FortiGate administrator’s view of authentication

FortiGate administrator’s view of authentication

Authentication is based on user groups. The FortiGate administrator configures authentication for security policies and VPN tunnels by specifying the user groups whose members can use the resource. Some planning is required to determine how many different user groups need to be created. Individual user accounts can belong to multiple groups, making allocation of user privileges very flexible.

A member of a user group can be:

  • a user whose username and password are stored on the FortiGate unit l a user whose name is stored on the FortiGate unit and whose password is stored on a remote or external authentication server
  • a remote or external authentication server with a database that contains the username and password of each person who is permitted access

The general process of setting up authentication is as follows:

  1. If remote or external authentication is needed, configure the required servers.
  2. Configure local and peer (PKI) user identities. For each local user, you can choose whether the FortiGate unit or a remote authentication server verifies the password. Peer members can be included in user groups for use in security policies.
  3. Create user groups.
  4. Add local/peer user members to each user group as appropriate. You can also add an authentication server to a user group. In this case, all users in the server’s database can authenticate. You can only configure peer user groups through the CLI.
  5. Configure security policies and VPN tunnels that require authenticated access.

For authentication troubleshooting, see the specific chapter for the topic or for general issues see Troubleshooting on page 213.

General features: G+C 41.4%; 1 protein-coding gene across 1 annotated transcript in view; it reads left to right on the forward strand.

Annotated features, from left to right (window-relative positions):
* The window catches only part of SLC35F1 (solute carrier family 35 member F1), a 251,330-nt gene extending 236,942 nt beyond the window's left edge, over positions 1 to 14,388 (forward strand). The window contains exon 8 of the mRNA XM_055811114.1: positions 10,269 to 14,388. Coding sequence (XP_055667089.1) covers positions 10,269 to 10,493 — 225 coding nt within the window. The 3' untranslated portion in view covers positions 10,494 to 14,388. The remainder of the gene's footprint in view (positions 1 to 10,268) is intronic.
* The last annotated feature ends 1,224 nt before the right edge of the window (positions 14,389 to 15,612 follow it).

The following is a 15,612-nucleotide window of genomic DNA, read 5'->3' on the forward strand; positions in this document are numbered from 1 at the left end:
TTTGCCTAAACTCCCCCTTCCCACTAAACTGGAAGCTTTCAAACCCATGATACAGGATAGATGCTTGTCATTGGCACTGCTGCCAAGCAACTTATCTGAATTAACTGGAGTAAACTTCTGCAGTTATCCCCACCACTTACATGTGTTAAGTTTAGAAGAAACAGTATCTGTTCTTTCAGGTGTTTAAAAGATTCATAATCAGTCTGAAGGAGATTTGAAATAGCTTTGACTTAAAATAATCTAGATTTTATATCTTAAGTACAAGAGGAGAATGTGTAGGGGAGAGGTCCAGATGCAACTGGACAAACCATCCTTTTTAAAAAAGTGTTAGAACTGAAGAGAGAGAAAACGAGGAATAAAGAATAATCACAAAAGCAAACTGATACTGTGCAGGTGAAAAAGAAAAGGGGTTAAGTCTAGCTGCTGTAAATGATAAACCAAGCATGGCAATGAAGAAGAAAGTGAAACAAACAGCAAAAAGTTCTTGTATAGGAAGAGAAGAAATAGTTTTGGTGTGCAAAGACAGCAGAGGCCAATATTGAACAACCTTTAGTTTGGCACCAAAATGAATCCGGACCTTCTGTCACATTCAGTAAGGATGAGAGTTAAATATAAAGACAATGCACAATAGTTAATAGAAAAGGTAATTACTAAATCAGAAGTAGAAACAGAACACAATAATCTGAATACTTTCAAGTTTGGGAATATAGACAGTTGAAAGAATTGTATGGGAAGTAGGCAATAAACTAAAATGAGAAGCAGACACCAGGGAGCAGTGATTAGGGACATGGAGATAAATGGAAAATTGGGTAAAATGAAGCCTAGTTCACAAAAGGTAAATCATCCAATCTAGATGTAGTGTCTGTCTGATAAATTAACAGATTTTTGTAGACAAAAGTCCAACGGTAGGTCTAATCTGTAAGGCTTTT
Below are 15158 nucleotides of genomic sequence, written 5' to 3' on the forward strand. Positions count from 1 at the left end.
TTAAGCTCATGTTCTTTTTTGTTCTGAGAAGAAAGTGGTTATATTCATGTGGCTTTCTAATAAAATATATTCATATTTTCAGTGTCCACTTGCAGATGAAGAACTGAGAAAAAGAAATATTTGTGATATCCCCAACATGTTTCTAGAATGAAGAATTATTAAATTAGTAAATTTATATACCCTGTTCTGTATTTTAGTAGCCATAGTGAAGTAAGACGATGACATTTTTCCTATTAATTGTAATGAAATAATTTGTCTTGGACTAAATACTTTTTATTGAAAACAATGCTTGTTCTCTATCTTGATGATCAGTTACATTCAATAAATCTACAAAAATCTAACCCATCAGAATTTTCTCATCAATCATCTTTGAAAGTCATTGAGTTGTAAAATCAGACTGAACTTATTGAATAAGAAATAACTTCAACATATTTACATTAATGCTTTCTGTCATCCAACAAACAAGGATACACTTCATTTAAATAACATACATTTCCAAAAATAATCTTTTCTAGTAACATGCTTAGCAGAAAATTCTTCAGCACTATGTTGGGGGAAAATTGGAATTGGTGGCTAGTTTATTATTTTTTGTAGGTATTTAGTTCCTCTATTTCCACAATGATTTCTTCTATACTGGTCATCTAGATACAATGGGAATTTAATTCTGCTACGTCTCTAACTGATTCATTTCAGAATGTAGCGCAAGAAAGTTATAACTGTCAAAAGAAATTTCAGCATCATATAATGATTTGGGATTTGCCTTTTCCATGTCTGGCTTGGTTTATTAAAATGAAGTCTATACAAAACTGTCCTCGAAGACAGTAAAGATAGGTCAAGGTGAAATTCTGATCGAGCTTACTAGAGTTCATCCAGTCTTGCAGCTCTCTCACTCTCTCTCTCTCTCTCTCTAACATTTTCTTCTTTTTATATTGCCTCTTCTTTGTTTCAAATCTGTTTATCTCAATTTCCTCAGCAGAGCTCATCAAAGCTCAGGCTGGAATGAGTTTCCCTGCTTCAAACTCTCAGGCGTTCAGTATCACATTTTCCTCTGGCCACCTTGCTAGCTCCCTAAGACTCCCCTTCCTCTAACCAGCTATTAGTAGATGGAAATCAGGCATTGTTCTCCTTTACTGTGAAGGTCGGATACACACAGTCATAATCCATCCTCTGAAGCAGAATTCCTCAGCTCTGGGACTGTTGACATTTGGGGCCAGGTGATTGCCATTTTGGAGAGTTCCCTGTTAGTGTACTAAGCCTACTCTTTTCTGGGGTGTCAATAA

General authentication settings

Go to User & Device > Authentication Settings to configure authentication timeout, protocol support, and authentication certificates.

When user authentication is enabled within a security policy, the authentication challenge is normally issued for any of the four protocols (depending on the connection protocol):

General authentication settings

  • HTTP (can also be set to redirect to HTTPS) l HTTPS l FTP
  • Telnet

The selections made in the Protocol Support list of Authentication Settings control which protocols support the authentication challenge. Users must connect with a supported protocol first so they can subsequently connect with other protocols. If HTTPS is selected as a method of protocol support, it allows the user to authenticate with a customized Local certificate.

When you enable user authentication within a security policy, the security policy user will be challenged to authenticate. For user ID and password authentication, users must provide their user names and passwords. For certificate authentication (HTTPS or HTTP redirected to HTTPS only), you can install customized certificates on the unit and the users can also have customized certificates installed on their browsers. Otherwise, users will see a warning message and have to accept a default Fortinet certificate.

Authentication Timeout Enter a length of time in minutes, from 1 to 4320 (72 hours). Authentication timeout controls how long an authenticated firewall connection can be idle before the user must authenticate again. The default value is 5.
Protocol Support Select the protocols to challenge during firewall user authentication.
Certificate If using HTTPS protocol support, select the local certificate to use for authentication. Available only if HTTPS protocol support is selected.
Apply Select to apply the selections for user authentication settings.

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